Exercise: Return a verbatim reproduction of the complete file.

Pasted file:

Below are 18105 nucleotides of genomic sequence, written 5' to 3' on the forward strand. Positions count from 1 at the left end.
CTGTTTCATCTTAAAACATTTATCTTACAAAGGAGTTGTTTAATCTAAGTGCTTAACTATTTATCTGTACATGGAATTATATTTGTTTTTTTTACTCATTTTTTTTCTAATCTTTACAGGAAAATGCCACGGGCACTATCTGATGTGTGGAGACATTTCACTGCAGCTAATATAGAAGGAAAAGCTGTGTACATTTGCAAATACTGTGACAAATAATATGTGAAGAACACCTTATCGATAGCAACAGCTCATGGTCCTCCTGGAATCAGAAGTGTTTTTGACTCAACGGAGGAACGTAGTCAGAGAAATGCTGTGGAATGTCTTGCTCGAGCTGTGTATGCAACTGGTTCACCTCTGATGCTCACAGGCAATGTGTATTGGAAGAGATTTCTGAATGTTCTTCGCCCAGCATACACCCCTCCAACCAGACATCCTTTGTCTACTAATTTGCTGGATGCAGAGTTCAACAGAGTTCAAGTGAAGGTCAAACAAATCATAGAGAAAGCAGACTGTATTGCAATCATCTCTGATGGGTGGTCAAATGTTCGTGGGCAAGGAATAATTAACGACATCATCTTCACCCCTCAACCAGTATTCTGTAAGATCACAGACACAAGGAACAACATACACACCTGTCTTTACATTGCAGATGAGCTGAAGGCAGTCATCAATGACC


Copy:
Below are 18105 nucleotides of genomic sequence, written 5' to 3' on the forward strand. Positions count from 1 at the left end.
CTGTTTCATCTTAAAACATTTATCTTACAAAGGAGTTGTTTAATCTAAGTGCTTAACTATTTATCTGTACATGGAATTATATTTGTTTTTTTTACTCATTTTTTTTCTAATCTTTACAGGAAAATGCCACGGGCACTATCTGATGTGTGGAGACATTTCACTGCAGCTAATATAGAAGGAAAAGCTGTGTACATTTGCAAATACTGTGACAAATAATATGTGAAGAACACCTTATCGATAGCAACAGCTCATGGTCCTCCTGGAATCAGAAGTGTTTTTGACTCAACGGAGGAACGTAGTCAGAGAAATGCTGTGGAATGTCTTGCTCGAGCTGTGTATGCAACTGGTTCACCTCTGATGCTCACAGGCAATGTGTATTGGAAGAGATTTCTGAATGTTCTTCGCCCAGCATACACCCCTCCAACCAGACATCCTTTGTCTACTAATTTGCTGGATGCAGAGTTCAACAGAGTTCAAGTGAAGGTCAAACAAATCATAGAGAAAGCAGACTGTATTGCAATCATCTCTGATGGGTGGTCAAATGTTCGTGGGCAAGGAATAATTAACGACATCATCTTCACCCCTCAACCAGTATTCTGTAAGATCACAGACACAAGGAACAACATACACACCTGTCTTTACATTGCAGATGAGCTGAAGGCAGTCATCAATGACC